It really is. And you you realize, I think the thing we’ve I take away is that we have so much more in common with people than different like we, in the summer of 2018, we did a trip to China, mainland China, with a group and like just the experiences and the people we met and got to know and like you said, coming home and you hear stuff or like no, that’s not the that’s some people, that’s the government that’s not the people like it’s you do you become very protective of, of people that you meet in other countries.

Rachel  14:15  

Yeah, and I mean, sure, there’s some people who just go to the same all inclusive resort of the same cruise every single year. And I would really, you know, suggest to the listeners that that’s not really travel, that’s kind of you know, traveling in a box. It’s kind of like going to McDonald’s and say that you have a wonderful sense of cuisine. But when you when you tend to travel, not only do you experience more about other people. But I think you also become a little bit more understanding about yourself as well, and that there are differences and that we accept those differences and we become a bit more chilled out as well. And so that, you know, because we’re all different, we’re actually pretty much the same, right? Because we’re all people at the end of the day and I feel like there’s a lot of there’s a lot of hatred going on in the world that I think is only getting worse, and we’re becoming more and more insular in our thinking, because we surround ourselves with people who think like us. And when you’re traveling, if you go to an all inclusive, you’re probably surrounding yourself with similar types of people. But when you, I love to just arrive and figure it out when I get there, and lots of times, there’s all sorts of disasters, but they become the best stories or the funniest moments, or you realize that, you know, if the bus doesn’t come, the bus doesn’t come in there, you can freak out all you want, but there’s nothing you can do about it. Right? And it gives you a sense of I think, patience, and understanding, or whether it’s cultural, or, or just societal or self understanding gives you an understanding that you actually have no control. And we’re very tiny people in this big universe that we call the world. And it’s humbling, I think,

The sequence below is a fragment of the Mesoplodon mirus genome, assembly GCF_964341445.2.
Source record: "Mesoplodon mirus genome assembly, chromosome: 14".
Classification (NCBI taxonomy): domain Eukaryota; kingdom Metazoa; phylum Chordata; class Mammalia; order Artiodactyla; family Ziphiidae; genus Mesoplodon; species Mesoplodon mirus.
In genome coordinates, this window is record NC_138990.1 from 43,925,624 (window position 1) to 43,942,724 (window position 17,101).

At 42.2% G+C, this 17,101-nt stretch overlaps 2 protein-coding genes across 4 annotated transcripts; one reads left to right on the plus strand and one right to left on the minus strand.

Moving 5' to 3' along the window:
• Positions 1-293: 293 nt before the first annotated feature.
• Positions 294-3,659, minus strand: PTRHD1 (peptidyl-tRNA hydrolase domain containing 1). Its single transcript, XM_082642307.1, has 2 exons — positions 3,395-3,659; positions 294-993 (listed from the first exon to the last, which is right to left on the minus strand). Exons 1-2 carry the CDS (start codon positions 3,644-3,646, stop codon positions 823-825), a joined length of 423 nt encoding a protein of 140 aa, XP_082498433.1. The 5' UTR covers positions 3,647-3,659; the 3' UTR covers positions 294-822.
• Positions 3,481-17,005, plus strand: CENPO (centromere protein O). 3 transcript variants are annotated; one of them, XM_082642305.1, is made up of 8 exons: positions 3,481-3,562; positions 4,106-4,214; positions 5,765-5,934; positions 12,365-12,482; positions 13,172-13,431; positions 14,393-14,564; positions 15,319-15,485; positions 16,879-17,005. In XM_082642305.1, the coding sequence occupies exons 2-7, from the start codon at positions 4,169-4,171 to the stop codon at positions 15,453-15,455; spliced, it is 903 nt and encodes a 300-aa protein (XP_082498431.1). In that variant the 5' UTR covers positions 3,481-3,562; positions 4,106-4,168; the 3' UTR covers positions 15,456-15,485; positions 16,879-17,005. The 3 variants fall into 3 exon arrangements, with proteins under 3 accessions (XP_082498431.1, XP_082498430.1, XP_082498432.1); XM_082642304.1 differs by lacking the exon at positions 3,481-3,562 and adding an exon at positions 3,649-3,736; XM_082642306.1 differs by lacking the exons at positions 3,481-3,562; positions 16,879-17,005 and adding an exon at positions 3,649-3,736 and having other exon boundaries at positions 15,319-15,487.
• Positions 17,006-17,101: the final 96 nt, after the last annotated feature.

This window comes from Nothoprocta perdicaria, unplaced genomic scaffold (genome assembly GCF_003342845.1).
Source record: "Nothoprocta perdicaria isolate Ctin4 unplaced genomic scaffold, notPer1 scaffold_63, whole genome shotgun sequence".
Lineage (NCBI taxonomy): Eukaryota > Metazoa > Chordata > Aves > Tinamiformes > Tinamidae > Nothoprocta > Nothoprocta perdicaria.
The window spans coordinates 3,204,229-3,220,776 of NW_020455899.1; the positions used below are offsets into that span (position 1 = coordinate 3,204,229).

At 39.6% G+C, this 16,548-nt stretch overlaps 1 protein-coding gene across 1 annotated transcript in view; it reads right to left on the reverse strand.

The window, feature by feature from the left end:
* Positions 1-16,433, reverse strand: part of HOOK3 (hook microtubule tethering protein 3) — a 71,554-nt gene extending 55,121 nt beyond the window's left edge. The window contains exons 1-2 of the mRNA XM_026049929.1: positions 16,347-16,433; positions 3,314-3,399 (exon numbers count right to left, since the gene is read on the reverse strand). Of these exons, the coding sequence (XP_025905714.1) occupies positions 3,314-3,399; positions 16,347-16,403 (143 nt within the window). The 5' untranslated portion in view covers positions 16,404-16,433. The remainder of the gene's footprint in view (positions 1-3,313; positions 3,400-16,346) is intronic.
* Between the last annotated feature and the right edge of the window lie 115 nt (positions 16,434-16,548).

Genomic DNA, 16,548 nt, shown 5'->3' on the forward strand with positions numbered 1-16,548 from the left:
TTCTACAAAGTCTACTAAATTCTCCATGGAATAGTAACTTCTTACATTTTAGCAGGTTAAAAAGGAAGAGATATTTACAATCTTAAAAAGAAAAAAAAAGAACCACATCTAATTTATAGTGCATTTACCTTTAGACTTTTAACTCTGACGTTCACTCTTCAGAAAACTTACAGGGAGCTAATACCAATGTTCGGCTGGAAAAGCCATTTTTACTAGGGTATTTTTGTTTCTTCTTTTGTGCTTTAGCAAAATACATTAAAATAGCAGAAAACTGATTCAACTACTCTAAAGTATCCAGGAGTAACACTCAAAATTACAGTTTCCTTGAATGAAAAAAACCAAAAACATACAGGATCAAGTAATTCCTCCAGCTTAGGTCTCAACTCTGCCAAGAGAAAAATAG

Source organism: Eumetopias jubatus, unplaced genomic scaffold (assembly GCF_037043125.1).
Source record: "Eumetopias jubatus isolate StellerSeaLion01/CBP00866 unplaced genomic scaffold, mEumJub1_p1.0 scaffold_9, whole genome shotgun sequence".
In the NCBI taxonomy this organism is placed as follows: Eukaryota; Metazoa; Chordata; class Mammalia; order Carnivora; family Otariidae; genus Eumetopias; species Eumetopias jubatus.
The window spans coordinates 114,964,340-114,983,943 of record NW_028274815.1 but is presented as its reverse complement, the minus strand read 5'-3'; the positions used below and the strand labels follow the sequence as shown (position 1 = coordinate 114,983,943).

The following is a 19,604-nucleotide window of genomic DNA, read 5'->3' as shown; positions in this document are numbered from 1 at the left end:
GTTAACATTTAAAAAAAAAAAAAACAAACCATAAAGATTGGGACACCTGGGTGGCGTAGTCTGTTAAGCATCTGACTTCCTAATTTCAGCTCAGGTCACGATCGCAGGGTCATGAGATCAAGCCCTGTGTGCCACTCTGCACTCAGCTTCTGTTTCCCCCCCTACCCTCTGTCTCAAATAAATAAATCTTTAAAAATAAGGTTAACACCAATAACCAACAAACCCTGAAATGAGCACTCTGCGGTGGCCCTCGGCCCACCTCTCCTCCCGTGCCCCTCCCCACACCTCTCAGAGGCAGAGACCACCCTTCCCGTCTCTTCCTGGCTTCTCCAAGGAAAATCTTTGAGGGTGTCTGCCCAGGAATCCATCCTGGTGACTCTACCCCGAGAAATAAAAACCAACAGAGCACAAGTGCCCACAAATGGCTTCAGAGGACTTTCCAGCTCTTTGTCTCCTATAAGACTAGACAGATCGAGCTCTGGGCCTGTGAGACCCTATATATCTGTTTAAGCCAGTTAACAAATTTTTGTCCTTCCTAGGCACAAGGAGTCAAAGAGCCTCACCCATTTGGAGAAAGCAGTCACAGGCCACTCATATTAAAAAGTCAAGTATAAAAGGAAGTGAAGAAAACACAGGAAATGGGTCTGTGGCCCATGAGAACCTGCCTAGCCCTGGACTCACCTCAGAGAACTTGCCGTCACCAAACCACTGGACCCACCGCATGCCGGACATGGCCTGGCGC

Beth  15:50